In accordance with the invention, the evaporable foam housing pattern of the invention is composed of three separate pattern sections, having abutting surfaces which are joined together along two parting lines. A first of the parting lines extends through the inlet chamber, being normal to the axis of the inlet chamber, and the parting line splits the outlet to the circulating pump as well as the sea water inlet. The second parting line is parallel to the first parting line, extending transversely through the manifold outlet chamber, and the second parting line splits the outlets to the exhaust manifold.
With the use of the pattern of the invention, the entire thermostat housing can be cast as a single part by placing the parting lines in the position as described above. All of the internal chambers, as well as the openings in the housing, can be cast without the use of internal coring, as necessary in sand casting.
As a further advantage, the mounting holes which receive bolts to connect the thermostat housing to the engine block can be formed in the casting, thus eliminating the necessity of drilling holes in the cast housing as was required in the past.
The evaporable foam patten produces smooth, cylindrical bosses surrounding the inlets and outlets which facilitates the attachment of hoses to the cast housing.
Other objects and advantages will appear in the course of the following description.
The drawings illustrate the best mode presently contemplated of carrying out the invention.
FIG. 1 is a plan view of the evaporable foam pattern used to cast the thermostat housing;
FIG. 2 is a right side view of the foam pattern shown in FIG. 1.
FIG. 3 is a left side view of the foam pattern;
FIG. 4 is a section taken along line 4--4 of FIG. 1;
FIG. 5 is a section taken along line 5--5 of FIG. 2;
FIG. 6 is a section taken along line 6--6 of FIG. 2; AND
FIG. 7 is a section taken along line 7--7 of FIG. 2.
The drawings illustrate an evaporable foam pattern for use in casting a thermostat housing for a four-stroke marine engine, such as V-4 or V-6 engine. The pattern is formed of a polymeric material, such as polystyrene or polymethylmethacrylate, which is capable of vaporizing when exposed to the heat of a molten metal such as a ferrous alloy or aluminum alloy.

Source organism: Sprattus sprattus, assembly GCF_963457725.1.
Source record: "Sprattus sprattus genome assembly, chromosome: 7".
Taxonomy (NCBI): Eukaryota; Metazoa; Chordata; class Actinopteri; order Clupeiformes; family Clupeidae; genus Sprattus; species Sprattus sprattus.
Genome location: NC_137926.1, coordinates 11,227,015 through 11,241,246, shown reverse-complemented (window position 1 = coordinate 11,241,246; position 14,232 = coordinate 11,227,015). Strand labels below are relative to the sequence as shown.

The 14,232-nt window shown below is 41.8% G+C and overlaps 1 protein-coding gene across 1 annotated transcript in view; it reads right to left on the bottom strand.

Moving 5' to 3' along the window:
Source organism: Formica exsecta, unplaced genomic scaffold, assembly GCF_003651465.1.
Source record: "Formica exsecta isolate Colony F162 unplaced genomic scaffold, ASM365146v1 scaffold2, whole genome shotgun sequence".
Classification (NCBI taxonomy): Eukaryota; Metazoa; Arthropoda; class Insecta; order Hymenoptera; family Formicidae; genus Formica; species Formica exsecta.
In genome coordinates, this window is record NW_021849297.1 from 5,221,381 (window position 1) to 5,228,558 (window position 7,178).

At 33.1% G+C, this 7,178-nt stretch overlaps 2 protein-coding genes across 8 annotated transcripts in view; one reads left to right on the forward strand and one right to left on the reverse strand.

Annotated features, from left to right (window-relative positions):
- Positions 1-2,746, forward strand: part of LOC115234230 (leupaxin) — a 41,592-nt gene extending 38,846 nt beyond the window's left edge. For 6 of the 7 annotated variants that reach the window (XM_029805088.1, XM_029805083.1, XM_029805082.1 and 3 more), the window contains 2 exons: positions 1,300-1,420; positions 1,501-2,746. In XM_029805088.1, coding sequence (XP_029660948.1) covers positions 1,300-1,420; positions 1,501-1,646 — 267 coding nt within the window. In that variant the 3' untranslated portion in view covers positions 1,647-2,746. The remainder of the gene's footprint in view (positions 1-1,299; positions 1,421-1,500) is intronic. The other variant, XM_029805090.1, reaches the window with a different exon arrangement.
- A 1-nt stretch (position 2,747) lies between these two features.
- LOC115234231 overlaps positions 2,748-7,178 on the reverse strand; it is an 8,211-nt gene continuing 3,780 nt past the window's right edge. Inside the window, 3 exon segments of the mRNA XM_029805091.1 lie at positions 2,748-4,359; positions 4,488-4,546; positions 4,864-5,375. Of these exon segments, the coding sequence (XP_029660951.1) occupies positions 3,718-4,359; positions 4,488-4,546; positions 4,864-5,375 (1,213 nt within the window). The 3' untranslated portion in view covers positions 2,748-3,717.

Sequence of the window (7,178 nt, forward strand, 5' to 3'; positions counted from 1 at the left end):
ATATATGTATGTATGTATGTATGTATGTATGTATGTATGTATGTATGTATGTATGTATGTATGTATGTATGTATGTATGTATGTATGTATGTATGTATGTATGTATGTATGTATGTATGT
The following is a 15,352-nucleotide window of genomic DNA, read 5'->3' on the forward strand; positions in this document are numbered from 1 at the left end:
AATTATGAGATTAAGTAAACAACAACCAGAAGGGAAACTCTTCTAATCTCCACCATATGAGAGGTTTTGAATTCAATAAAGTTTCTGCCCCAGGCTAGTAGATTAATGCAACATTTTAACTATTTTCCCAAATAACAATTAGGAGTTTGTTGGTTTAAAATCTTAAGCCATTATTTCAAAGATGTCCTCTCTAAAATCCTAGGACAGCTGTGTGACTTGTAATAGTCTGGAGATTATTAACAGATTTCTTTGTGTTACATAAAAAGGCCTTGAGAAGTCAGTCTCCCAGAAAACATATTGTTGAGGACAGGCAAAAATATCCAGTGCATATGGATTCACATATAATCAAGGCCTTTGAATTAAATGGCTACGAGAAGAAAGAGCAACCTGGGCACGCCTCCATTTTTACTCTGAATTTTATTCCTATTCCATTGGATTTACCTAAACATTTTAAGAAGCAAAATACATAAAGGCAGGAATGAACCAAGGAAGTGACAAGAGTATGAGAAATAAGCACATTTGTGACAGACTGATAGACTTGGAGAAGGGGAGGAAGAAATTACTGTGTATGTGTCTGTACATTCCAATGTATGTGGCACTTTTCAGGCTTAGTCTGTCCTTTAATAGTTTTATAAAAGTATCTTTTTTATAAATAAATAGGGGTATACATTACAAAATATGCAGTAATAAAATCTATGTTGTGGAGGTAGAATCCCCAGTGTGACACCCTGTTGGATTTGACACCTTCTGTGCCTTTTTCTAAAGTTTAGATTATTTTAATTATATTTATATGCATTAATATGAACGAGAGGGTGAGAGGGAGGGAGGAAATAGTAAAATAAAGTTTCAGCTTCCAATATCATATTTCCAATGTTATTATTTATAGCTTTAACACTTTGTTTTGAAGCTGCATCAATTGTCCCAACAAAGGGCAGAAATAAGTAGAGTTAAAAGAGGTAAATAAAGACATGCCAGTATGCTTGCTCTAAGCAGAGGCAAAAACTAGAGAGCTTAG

The housing pattern 1 has a configuration identical to the configuration of the cast metal housing, and therefore the description of the pattern will refer to the components of the cast housing.
Housing pattern 1 defines three chambers, an inlet chamber 2, a manifold outlet chamber 3 and a sea water inlet chamber 4. An inlet opening 5 is formed in housing pattern 1 and communicates with inlet chamber 2. When the cast housing is assembled with the engine block, water or other coolant is drawn from the engine block through inlet opening 5 to chamber 2 by a circulating pump.
An opening 6 provides communication between chambers 2 and 3, and the opening is bordered by an annular flange 7 which serves as a seat for a thermostat valve in the cast housing.
Housing pattern 1 is also provided with an opening 8 which communicates with chamber 3 and is axially aligned with opening 6. When the cast thermostat housing is assembled to the engine block, a cover, not shown, is bolted to the cast housing and encloses the opening 8.
As best shown in FIG. 6, a pair of outlets 9 communicate with chamber 3 and, when the cast housing is assembled with the engine, each outlet 9 is connected through a hose to the exhaust manifold for a bank of cylinders of the V-type engine.
A generally radially extending passage 10 communicates with inlet chamber 2 and is connected to an outlet 11, as best shown in FIG. 5. When the cast housing is assembled with the engine block, the outlet 11 is connected through a hose or conduit to a circulating pump which circulates the coolant to the engine block. As previously noted, the coolant is returned from the block to the housing through opening 6 to inlet chamber 2.
Housing pattern 1 is also formed with a pair of openings 12 and 13, as shown in FIGS. 2, 3 and 5, and in the cast housing the openings 12 and 13 are tapped and receive a pressure and temperature transducer respectively. As seen in FIG. 5, the openings 12 and 13 are connected to the lower end of passage 10 adjacent to the inlet chamber 2.